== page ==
Bolster India’s rise to counter China challenge: Secret US strategy for Indo-Pacific
Among the “desired end states” of the strategy is India-US cooperation to “preserve maritime security and counter Chinese influence in South and Southeast Asia and other regions of mutual concern”
A secret US strategy for the Indo-Pacific framed in 2018 envisaged bolstering India’s capacities so that it could work with other like-minded countries to act as “a counterbalance to China” and maintain the capacity to counter challenges from Beijing such as “border provocations” and access to cross-border rivers.
The strategy, framed more than two years before the India-China military standoff along the Line of Actual Control (LAC), makes more than 20 mentions of India and sees the country as “preeminent in South Asia” and taking on “the leading role in maintaining Indian Ocean security” while increasing engagement with Southeast Asia and expanding economic and defence cooperation with other US allies and partners.
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On the other hand, the document, classified “secret” and “not for foreign nationals”, sees China as a strategic competitor to the US intent on dissolving American alliances and partnerships in the Indo-Pacific and circumventing “international rules and norms to gain an advantage”. It also states China will use its dominance in cutting edge technologies to “pose profound challenges to free societies”.
Under the US system, such documents usually remain secret for up to three decades but the Trump administration’s National Security Adviser Robert O’Brien declassified the 10-page strategy with slight redactions on January 5. Experts believe this was done to signal continuity of the US’s Indo-Pacific strategy to key partners such as India, Australia and Japan amid the change in administration in Washington.
The strategy is based on the assumption that a “strong India, in cooperation with like-minded countries, would act as a counterbalance to China”, and that New Delhi’s “preferred partner on security issues” is Washington.
Among the “desired end states” or goals of the strategy is India-US cooperation to “preserve maritime security and counter Chinese influence in South and Southeast Asia and other regions of mutual concern”, and India maintaining “the capacity to counter border provocations by China”.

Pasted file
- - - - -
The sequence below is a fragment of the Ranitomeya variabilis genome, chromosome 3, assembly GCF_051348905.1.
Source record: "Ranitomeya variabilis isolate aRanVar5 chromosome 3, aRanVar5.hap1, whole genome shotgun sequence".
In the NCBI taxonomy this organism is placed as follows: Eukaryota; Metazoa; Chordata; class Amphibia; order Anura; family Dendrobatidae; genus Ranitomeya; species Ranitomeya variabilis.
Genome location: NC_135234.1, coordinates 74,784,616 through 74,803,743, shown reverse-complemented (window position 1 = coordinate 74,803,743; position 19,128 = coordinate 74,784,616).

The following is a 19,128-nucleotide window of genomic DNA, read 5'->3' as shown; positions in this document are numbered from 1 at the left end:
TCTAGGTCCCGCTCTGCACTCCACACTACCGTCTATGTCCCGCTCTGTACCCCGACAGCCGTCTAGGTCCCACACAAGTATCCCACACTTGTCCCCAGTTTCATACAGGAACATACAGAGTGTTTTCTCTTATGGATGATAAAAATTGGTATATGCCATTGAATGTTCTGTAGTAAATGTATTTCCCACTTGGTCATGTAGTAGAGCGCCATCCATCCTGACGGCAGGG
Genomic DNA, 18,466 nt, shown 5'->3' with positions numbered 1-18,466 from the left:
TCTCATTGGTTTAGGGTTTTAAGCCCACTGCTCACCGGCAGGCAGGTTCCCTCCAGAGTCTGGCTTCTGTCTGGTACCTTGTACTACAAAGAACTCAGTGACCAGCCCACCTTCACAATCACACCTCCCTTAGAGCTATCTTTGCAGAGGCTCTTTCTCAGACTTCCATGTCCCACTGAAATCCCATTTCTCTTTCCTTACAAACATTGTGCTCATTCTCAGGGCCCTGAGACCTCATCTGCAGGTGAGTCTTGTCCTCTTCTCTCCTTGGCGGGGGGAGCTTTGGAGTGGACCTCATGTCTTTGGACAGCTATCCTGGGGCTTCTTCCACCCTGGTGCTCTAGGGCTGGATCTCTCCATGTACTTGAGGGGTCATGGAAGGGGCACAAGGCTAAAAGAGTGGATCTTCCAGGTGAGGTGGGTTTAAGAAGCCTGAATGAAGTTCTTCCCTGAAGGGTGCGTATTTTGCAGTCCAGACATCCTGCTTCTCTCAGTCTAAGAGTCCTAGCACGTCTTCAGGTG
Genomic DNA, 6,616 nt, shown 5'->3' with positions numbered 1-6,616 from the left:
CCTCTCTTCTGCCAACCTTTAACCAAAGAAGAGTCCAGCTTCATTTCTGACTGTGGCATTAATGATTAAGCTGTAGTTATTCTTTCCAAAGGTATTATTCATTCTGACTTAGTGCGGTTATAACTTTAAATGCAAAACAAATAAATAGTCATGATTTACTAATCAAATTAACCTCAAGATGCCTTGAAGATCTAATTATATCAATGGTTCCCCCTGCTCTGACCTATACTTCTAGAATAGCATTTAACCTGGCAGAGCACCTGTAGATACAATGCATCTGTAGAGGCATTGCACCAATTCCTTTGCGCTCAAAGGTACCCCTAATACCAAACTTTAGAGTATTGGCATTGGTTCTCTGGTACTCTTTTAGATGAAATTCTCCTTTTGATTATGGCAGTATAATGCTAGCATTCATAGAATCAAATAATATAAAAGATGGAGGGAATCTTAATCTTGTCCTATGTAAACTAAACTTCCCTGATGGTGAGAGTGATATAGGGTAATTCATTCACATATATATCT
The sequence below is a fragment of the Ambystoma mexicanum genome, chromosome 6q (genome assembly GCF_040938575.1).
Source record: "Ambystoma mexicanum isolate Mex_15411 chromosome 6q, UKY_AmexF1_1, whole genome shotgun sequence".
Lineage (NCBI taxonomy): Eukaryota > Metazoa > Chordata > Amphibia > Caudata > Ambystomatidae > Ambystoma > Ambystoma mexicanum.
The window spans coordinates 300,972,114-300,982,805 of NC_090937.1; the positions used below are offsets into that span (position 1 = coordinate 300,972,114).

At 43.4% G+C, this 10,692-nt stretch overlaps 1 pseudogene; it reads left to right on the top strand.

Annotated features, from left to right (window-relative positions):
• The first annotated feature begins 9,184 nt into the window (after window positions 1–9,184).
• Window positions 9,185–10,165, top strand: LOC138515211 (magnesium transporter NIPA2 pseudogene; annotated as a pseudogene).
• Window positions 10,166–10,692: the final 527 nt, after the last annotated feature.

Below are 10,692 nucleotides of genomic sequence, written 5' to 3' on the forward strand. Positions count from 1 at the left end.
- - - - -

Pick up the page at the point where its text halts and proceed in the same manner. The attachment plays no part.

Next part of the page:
The strategy also sets the goal of ensuring that India remains “preeminent in South Asia and takes the leading role in maintaining Indian Ocean security, increases engagement with Southeast Asia, and expands its economic, defense, and diplomatic cooperation with other US allies and partners in the region”.
The strategy states that the US will take action on several fronts, including diplomatic, military and intelligence, to “accelerate India’s rise and capacity to serve as a net provider of security and Major Defense Partner” and to address challenges emanating from China, including the border dispute.
Among the actions the US will take in this regard is offering “support to India – through diplomatic, military, and intelligence channels – to help address continental challenges such as the border dispute with China and access to water, including the Brahmaputra and other rivers facing diversion by China”.
The US will also “solidify an enduring strategic partnership with India underpinned by a strong Indian military able to effectively collaborate with the United States and our partners in the region to address shared interests”.
According to the document, the US will build a “stronger foundation for defense cooperation and interoperability; expand our defense trade and ability to transfer defense technology to enhance India’s status as a Major Defense Partner; increase our cooperation on shared regional security concerns and encourage India’s engagement beyond the Indian Ocean Region”.
The US will also support India’s bid for membership of the Nuclear Supplier’s Group, and work “with India toward domestic economic reform and an increased leadership role in the East Asia Summit (EAS) and ADMM+ (Asean Defence Ministers Meeting”
Over the past three years, the US has signed three key defence agreements, one at each of the 2+2 ministerial meetings, to facilitate the real-time sharing of sensitive military information and transfer of sophisticated technology. These agreements are the Communications Compatibility and Security Agreement (COMCASA), the Industrial Security Annex to the General Security of Military Information Agreement, and the Basic Exchange and Cooperation Agreement (BECA).
In a recent farewell address, outgoing US ambassador Kenneth Juster had specifically referred to these agreements and said concluding them had elevated the bilateral defence partnership.
During the same event, Juster had said the US was “very supportive” amid the India-China border standoff but declined to go into details. “We both share a vision of the Indo-Pacific region...and that is an inclusive vision that provides opportunities for all countries to grow and prosper but also wants to avoid incursions of any type, intimidations and predatory financing, and when there’s a situation that is along those lines, we cooperate to try to resist it,” he had said.
The four members of the Quadrilateral Security Dialogue or Quad – India, Australia, Japan and the US – elevated the body to the ministerial level in 2019 and the second ministerial meeting was held in Tokyo last year. Ahead of that meeting, US secretary of state Mike Pompeo had spoken about plans to formalise the Quad.